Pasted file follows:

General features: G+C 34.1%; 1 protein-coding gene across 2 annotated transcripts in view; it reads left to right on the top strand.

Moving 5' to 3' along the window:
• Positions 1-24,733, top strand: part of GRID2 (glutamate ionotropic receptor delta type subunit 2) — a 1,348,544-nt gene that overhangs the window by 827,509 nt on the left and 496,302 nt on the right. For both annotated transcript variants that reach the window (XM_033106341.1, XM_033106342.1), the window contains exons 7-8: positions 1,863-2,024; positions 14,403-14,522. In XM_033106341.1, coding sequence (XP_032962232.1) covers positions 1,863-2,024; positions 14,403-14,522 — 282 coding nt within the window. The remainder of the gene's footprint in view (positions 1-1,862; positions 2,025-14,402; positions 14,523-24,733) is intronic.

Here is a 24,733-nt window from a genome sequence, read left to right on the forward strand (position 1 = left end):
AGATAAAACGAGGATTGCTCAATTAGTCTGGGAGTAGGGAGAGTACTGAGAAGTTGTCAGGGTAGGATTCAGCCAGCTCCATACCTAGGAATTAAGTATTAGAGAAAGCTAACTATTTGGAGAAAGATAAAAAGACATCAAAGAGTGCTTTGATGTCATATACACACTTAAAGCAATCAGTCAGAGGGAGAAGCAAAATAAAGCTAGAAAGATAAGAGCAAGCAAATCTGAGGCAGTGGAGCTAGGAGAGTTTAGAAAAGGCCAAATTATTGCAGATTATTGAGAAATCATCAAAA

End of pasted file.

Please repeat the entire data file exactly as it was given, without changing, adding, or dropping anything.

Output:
General features: G+C 34.1%; 1 protein-coding gene across 2 annotated transcripts in view; it reads left to right on the top strand.

Moving 5' to 3' along the window:
• Positions 1-24,733, top strand: part of GRID2 (glutamate ionotropic receptor delta type subunit 2) — a 1,348,544-nt gene that overhangs the window by 827,509 nt on the left and 496,302 nt on the right. For both annotated transcript variants that reach the window (XM_033106341.1, XM_033106342.1), the window contains exons 7-8: positions 1,863-2,024; positions 14,403-14,522. In XM_033106341.1, coding sequence (XP_032962232.1) covers positions 1,863-2,024; positions 14,403-14,522 — 282 coding nt within the window. The remainder of the gene's footprint in view (positions 1-1,862; positions 2,025-14,402; positions 14,523-24,733) is intronic.

Here is a 24,733-nt window from a genome sequence, read left to right on the forward strand (position 1 = left end):
AGATAAAACGAGGATTGCTCAATTAGTCTGGGAGTAGGGAGAGTACTGAGAAGTTGTCAGGGTAGGATTCAGCCAGCTCCATACCTAGGAATTAAGTATTAGAGAAAGCTAACTATTTGGAGAAAGATAAAAAGACATCAAAGAGTGCTTTGATGTCATATACACACTTAAAGCAATCAGTCAGAGGGAGAAGCAAAATAAAGCTAGAAAGATAAGAGCAAGCAAATCTGAGGCAGTGGAGCTAGGAGAGTTTAGAAAAGGCCAAATTATTGCAGATTATTGAGAAATCATCAAAA